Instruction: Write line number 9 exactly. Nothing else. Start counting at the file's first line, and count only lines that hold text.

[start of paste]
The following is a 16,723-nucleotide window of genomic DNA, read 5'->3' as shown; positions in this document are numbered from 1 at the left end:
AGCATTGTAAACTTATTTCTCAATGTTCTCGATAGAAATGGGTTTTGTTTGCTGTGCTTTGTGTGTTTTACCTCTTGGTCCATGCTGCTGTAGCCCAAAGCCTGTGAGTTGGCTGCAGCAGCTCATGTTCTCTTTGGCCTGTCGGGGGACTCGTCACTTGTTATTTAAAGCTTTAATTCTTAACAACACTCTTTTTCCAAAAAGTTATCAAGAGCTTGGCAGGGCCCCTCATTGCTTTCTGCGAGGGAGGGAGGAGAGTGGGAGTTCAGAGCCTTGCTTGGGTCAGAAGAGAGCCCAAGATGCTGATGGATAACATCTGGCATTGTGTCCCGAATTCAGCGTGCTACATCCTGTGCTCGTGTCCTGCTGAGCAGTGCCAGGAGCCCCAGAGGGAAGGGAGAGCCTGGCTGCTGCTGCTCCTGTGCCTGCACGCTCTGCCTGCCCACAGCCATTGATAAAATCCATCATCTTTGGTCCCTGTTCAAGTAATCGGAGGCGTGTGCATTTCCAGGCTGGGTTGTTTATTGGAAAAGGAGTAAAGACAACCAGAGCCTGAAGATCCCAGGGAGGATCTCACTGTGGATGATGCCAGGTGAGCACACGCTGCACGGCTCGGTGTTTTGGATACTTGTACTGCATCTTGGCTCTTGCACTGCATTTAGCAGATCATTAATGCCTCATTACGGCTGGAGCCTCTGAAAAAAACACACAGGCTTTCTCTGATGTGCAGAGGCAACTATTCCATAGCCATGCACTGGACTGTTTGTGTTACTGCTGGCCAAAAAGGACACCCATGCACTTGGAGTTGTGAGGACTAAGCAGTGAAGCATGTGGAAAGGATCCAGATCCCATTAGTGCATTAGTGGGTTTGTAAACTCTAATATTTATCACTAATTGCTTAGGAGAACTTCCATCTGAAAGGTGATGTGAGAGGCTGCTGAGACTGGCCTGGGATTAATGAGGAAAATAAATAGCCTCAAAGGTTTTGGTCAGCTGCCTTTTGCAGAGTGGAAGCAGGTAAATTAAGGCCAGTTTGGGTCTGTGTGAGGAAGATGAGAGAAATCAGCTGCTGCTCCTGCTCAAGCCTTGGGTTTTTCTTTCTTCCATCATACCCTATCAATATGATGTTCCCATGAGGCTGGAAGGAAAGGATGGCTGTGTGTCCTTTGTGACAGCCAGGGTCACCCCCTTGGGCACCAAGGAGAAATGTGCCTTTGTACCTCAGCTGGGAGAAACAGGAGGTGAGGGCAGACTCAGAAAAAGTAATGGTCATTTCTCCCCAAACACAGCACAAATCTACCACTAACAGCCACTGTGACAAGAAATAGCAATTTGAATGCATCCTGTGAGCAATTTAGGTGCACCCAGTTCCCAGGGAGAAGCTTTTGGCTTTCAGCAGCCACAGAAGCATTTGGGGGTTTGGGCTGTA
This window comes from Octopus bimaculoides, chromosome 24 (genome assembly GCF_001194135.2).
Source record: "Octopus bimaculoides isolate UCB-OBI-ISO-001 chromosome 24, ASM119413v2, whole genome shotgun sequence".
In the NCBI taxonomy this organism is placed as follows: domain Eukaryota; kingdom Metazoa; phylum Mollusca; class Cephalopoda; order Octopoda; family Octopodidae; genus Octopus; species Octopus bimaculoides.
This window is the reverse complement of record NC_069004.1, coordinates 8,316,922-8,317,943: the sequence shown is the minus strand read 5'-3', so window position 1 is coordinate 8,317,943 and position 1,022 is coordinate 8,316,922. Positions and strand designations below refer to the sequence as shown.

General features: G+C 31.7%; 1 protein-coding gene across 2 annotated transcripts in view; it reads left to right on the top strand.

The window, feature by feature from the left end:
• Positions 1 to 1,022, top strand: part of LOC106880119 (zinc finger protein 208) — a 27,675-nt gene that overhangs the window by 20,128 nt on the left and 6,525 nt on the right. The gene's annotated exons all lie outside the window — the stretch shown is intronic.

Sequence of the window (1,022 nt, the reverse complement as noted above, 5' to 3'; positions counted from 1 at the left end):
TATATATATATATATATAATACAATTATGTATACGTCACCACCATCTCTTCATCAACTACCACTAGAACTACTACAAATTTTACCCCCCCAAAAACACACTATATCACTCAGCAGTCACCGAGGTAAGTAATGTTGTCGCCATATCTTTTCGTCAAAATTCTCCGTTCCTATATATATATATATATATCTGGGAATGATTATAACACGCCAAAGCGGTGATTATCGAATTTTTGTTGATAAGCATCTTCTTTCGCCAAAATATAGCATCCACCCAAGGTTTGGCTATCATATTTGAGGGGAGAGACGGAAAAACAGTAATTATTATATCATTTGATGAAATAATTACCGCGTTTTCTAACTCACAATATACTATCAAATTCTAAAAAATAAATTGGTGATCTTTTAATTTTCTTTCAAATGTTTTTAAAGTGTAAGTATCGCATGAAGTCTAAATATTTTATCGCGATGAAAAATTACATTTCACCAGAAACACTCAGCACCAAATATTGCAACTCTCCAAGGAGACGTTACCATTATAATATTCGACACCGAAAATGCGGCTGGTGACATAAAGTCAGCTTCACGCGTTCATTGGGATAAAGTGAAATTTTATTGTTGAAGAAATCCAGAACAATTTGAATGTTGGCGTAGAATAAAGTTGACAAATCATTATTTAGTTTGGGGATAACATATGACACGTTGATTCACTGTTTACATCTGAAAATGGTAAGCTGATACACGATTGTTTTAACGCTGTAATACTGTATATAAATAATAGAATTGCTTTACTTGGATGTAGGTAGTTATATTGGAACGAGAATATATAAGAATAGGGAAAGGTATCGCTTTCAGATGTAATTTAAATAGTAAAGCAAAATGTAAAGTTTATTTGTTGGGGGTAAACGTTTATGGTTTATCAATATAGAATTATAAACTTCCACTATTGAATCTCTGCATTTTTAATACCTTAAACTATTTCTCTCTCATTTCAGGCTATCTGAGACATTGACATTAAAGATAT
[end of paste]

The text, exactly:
• Positions 1 to 1,022, top strand: part of LOC106880119 (zinc finger protein 208) — a 27,675-nt gene that overhangs the window by 20,128 nt on the left and 6,525 nt on the right. The gene's annotated exons all lie outside the window — the stretch shown is intronic.